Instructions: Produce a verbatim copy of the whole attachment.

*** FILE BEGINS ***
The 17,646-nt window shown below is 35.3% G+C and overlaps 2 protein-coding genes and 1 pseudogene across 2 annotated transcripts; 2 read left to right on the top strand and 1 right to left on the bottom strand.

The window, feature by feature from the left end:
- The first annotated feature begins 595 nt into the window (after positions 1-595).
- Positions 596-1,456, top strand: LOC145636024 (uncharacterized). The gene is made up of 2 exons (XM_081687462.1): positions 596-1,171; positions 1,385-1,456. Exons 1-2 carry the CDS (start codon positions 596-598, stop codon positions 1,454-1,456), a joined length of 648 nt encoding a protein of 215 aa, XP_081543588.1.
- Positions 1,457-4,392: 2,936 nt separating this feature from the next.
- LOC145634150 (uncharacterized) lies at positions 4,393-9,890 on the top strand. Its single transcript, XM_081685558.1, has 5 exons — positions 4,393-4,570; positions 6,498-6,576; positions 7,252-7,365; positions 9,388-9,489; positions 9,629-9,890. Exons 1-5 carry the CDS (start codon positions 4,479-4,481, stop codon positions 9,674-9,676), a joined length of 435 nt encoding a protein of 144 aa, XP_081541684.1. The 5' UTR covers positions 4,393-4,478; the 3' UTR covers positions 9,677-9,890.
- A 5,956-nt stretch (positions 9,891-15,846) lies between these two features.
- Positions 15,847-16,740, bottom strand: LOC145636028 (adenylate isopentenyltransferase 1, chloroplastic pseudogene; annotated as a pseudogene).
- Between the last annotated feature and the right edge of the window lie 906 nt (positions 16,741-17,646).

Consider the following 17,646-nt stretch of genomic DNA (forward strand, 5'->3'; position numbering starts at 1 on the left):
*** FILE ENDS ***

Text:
The 17,646-nt window shown below is 35.3% G+C and overlaps 2 protein-coding genes and 1 pseudogene across 2 annotated transcripts; 2 read left to right on the top strand and 1 right to left on the bottom strand.

The window, feature by feature from the left end:
- The first annotated feature begins 595 nt into the window (after positions 1-595).
- Positions 596-1,456, top strand: LOC145636024 (uncharacterized). The gene is made up of 2 exons (XM_081687462.1): positions 596-1,171; positions 1,385-1,456. Exons 1-2 carry the CDS (start codon positions 596-598, stop codon positions 1,454-1,456), a joined length of 648 nt encoding a protein of 215 aa, XP_081543588.1.
- Positions 1,457-4,392: 2,936 nt separating this feature from the next.
- LOC145634150 (uncharacterized) lies at positions 4,393-9,890 on the top strand. Its single transcript, XM_081685558.1, has 5 exons — positions 4,393-4,570; positions 6,498-6,576; positions 7,252-7,365; positions 9,388-9,489; positions 9,629-9,890. Exons 1-5 carry the CDS (start codon positions 4,479-4,481, stop codon positions 9,674-9,676), a joined length of 435 nt encoding a protein of 144 aa, XP_081541684.1. The 5' UTR covers positions 4,393-4,478; the 3' UTR covers positions 9,677-9,890.
- A 5,956-nt stretch (positions 9,891-15,846) lies between these two features.
- Positions 15,847-16,740, bottom strand: LOC145636028 (adenylate isopentenyltransferase 1, chloroplastic pseudogene; annotated as a pseudogene).
- Between the last annotated feature and the right edge of the window lie 906 nt (positions 16,741-17,646).

Consider the following 17,646-nt stretch of genomic DNA (forward strand, 5'->3'; position numbering starts at 1 on the left):